Richard R. Hamlett - Page 10

                                       - 10 -                                         
               U.S. 278, 281 (1953); fn. ref. omitted), the receipt of                
               funds, without restriction as to use or disposition, must              
               trigger the incidence of taxation, unless “in the year of              
               receipt a taxpayer recognizes his liability under an                   
               existing and fixed obligation to repay the amount received             
               and makes provisions for repayment.”  Hope v. Commissioner,            
               55 T.C. 1020, 1030 (1971), affd. 471 F.2d 738 (3d Cir.                 
               1973), cert. denied 414 U.S. 824 (1973).  As we have stated,           
               “The mere fact that income received by a taxpayer may have             
               to be returned at some later time does not deprive it of its           
               character as taxable income when received” (Woolard v.                 
               Commissioner, 47 T.C. 274, 279 (1966); citations omitted),             
               and the claim of right doctrine will apply “notwithstanding            
               that the taxpayer may be under a contingent obligation to              
               restore the funds at some future point” (Professional                  
               Insurance Agents of Michigan v. Commissioner, 78 T.C. 246,             
               270 (1982); citations omitted).  Where the taxpayer is                 
               required to repay some or all of the money in a later year,            
               a deduction may then be available to him in the later year             
               to the extent permitted by law (see Krim-Ko Corp. v.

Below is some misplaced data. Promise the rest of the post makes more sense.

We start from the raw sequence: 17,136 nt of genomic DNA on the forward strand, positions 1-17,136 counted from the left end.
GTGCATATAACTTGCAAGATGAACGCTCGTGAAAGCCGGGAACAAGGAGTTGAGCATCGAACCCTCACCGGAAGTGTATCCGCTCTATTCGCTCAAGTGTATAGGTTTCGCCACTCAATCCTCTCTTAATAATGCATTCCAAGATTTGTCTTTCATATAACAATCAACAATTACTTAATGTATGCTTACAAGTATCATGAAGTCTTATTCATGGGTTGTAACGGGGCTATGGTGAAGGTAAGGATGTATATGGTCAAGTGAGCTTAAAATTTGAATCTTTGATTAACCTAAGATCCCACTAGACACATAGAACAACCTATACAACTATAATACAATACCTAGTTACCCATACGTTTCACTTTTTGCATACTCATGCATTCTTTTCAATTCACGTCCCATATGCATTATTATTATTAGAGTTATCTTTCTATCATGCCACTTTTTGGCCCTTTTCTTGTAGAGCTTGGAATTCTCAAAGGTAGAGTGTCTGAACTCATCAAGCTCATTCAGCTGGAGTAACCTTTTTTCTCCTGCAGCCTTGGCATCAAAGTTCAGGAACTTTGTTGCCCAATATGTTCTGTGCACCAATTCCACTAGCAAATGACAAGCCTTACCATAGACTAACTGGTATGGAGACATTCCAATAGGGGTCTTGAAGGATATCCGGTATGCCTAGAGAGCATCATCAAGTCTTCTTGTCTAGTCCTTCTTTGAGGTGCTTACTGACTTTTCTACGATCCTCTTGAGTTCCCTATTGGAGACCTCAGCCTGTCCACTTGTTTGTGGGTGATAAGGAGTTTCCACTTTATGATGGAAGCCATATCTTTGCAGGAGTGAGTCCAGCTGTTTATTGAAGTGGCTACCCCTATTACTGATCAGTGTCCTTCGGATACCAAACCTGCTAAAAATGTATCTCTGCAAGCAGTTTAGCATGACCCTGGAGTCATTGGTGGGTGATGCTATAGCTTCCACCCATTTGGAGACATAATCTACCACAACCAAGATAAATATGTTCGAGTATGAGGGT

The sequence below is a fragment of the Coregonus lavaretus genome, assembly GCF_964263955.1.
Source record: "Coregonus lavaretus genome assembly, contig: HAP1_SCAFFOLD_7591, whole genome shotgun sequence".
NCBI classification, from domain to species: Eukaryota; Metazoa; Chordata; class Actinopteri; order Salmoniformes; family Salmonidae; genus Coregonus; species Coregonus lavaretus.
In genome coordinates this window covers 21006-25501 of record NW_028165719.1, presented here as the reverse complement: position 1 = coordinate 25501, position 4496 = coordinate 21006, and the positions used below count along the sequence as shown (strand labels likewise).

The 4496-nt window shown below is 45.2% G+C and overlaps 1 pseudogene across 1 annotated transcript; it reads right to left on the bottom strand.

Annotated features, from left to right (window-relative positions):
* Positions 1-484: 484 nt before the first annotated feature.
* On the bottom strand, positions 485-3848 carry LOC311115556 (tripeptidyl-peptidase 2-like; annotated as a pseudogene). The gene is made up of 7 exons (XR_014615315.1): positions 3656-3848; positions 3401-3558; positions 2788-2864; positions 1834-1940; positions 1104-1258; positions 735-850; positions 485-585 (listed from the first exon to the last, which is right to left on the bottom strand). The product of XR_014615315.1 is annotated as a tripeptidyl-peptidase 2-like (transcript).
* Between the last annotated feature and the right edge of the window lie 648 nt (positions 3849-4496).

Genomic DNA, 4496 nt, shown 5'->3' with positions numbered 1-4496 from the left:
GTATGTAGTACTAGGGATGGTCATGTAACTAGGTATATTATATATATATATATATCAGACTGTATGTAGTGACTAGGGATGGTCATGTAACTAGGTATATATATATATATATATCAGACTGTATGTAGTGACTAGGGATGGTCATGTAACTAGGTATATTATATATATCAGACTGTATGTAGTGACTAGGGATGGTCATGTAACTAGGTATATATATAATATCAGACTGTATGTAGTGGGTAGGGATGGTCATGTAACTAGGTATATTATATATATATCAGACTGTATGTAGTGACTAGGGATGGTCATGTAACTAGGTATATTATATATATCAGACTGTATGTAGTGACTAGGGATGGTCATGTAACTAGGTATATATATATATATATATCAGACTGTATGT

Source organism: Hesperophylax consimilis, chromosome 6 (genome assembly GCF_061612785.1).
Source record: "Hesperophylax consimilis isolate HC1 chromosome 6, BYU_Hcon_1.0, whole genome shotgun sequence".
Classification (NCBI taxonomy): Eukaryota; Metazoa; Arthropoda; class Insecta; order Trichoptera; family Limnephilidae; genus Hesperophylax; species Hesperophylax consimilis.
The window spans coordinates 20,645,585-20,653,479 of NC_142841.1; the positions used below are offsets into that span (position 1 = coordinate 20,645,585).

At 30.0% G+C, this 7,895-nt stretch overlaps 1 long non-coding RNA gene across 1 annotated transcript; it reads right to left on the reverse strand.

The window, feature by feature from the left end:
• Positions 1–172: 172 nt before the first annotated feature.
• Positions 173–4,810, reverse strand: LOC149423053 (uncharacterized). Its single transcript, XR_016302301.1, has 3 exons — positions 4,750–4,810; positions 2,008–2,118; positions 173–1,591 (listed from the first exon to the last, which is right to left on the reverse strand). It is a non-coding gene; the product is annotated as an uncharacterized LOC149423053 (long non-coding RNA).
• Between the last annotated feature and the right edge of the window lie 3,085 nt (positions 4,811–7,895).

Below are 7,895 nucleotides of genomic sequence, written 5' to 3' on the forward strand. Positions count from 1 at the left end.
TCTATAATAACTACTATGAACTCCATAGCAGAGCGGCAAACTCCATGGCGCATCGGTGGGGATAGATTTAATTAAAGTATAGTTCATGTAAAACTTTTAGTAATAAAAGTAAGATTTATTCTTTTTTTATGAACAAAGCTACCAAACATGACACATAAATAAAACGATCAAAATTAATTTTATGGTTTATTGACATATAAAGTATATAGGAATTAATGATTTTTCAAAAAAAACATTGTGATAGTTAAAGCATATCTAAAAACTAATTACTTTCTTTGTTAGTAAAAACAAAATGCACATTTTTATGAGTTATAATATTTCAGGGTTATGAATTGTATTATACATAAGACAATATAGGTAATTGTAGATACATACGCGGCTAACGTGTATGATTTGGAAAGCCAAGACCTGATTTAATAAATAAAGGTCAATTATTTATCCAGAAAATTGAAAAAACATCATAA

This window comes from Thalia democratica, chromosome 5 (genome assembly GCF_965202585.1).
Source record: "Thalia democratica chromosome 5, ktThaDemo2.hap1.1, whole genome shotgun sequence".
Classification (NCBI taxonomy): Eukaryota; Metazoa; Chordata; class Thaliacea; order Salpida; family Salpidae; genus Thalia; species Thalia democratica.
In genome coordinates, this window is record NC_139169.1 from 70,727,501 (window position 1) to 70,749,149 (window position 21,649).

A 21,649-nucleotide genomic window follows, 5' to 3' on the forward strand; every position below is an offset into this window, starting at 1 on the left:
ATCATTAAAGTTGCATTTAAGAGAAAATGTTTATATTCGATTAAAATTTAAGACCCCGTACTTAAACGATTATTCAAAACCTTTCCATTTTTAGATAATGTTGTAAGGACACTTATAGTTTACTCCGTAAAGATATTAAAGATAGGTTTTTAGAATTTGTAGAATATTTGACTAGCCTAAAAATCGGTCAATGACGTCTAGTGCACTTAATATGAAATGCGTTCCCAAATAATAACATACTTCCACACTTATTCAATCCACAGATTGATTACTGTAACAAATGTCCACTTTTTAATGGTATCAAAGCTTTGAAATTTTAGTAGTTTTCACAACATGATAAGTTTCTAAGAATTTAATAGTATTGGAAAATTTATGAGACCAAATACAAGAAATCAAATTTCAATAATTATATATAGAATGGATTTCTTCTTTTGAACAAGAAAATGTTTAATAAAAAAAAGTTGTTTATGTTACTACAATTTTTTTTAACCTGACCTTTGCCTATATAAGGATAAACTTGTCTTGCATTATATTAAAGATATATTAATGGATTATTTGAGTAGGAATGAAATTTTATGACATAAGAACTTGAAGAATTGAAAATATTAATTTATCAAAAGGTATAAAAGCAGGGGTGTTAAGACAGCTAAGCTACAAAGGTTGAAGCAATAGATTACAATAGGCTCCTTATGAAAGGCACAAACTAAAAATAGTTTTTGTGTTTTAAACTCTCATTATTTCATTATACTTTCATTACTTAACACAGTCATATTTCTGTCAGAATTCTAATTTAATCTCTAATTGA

Commissioner, 16 T.C. 31, 40 (1951)),8 but the amounts are             
               income nonetheless in the year of receipt.                             
               8  Sec. 1341, I.R.C. 1954, offers even greater relief, in              
               certain circumstances, by allowing the taxpayer to choose,             
               in the year of repayment, between a deduction for the amount           
               of the repayment and, in effect, a credit for the amount of            
               tax that would have been saved in the year of inclusion if             
               the repaid amount had been excluded from that year’s gross             
               In the instant case, petitioner received the $100,000 from             
          Parker in 1996.  We assume that petitioner was a cash basis                 
          taxpayer.  See Rubnitz v. Commissioner, 67 T.C. 621, 627 n.7                
               1.  Restrictions on Use                                                
               The record does not include any evidence that petitioner was           
          restricted in his use of this $100,000.  On brief, petitioner               
          discusses the restriction-on-use question and asserts: “In the              

Page:  Previous  1  2  3  4  5  6  7  8  9  10  11  12  13  14  15  16  17  18  Next

Last modified: May 25, 2011